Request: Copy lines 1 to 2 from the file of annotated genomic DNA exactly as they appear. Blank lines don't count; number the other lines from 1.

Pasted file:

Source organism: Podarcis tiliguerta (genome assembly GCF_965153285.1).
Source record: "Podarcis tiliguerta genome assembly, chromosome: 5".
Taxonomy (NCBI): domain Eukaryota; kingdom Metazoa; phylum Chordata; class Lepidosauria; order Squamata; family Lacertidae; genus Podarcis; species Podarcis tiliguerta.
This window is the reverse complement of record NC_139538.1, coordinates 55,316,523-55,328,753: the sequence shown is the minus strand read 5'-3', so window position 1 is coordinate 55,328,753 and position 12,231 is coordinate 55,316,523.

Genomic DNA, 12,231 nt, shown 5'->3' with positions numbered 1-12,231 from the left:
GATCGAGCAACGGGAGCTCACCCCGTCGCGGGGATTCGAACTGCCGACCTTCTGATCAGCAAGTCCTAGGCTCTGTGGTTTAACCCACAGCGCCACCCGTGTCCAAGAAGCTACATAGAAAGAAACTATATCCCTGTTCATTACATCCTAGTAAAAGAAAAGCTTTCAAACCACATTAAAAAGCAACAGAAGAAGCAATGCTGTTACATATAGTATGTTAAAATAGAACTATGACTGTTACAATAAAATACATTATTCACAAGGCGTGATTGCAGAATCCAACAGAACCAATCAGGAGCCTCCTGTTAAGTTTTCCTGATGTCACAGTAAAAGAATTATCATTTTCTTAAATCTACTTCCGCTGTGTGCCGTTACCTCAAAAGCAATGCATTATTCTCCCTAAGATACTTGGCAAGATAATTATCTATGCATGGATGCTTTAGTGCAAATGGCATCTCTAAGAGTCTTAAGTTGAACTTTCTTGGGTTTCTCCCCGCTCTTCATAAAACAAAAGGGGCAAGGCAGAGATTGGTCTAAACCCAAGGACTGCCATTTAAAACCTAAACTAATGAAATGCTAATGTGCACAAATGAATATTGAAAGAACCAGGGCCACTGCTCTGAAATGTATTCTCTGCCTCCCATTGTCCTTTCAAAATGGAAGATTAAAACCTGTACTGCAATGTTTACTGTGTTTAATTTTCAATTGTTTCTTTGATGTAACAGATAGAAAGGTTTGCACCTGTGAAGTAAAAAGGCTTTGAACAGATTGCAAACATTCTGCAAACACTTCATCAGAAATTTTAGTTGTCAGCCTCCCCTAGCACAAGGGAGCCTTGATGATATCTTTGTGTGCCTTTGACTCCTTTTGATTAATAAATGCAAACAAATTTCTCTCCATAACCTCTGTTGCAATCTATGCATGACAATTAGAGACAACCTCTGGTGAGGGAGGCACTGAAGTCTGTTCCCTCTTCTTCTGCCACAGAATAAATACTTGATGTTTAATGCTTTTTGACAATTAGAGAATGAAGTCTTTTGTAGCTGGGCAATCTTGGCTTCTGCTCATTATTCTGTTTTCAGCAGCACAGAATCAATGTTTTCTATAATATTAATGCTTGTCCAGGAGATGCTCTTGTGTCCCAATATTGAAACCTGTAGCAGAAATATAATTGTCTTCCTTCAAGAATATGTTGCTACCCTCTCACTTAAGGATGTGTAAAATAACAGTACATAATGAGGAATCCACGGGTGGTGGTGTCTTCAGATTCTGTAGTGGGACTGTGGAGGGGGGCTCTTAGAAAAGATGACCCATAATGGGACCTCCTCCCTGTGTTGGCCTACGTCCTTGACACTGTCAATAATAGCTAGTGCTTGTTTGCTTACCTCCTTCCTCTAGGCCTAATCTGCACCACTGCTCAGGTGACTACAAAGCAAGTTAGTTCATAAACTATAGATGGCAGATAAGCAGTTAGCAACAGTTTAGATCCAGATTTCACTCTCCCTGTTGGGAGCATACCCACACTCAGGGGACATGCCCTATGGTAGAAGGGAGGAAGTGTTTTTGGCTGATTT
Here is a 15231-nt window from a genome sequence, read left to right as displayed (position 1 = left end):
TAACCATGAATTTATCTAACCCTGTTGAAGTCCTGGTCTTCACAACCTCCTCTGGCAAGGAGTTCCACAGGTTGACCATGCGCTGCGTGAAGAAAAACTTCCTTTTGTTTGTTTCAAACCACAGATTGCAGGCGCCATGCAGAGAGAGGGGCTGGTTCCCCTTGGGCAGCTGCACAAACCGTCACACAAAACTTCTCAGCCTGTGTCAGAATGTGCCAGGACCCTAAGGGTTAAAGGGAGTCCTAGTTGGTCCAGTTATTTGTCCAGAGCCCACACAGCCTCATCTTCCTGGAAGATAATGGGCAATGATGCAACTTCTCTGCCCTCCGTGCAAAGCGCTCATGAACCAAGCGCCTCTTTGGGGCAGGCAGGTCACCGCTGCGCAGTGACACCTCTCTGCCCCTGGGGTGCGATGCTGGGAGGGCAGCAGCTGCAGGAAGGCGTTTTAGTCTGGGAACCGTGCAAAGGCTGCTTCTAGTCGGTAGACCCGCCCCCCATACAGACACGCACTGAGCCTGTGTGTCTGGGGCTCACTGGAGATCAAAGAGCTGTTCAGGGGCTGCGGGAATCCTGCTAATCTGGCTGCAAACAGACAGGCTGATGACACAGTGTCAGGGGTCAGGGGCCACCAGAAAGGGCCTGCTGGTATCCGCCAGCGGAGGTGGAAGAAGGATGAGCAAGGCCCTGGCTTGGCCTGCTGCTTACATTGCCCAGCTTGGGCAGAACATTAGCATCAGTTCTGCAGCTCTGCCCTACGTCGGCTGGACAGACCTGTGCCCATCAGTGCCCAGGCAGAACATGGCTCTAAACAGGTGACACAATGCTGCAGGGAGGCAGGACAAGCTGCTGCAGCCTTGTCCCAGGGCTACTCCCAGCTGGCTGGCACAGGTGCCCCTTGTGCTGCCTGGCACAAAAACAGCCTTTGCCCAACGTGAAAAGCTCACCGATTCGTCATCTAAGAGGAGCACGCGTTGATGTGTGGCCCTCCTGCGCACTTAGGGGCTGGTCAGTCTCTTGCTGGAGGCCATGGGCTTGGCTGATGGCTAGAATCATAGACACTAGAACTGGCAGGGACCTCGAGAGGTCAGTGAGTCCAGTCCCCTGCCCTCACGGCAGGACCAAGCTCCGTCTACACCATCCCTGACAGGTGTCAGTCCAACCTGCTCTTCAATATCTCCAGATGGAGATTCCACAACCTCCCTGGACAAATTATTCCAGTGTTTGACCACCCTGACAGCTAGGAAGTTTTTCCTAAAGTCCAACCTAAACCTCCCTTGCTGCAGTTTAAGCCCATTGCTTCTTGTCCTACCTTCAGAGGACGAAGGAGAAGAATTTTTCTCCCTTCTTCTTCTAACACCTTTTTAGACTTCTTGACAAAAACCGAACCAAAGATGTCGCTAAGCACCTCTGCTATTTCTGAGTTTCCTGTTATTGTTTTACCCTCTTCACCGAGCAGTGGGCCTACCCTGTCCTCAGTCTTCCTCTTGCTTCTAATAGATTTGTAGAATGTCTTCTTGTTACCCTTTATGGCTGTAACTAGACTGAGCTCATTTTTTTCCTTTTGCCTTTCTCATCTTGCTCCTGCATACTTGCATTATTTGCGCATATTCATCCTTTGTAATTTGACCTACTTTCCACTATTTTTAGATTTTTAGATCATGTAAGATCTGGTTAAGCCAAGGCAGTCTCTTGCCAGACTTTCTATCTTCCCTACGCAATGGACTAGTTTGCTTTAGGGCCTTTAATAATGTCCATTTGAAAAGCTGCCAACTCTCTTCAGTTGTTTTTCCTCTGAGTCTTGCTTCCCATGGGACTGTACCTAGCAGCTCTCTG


Source organism: Podarcis tiliguerta (genome assembly GCF_965153285.1).
Source record: "Podarcis tiliguerta genome assembly, chromosome: 5".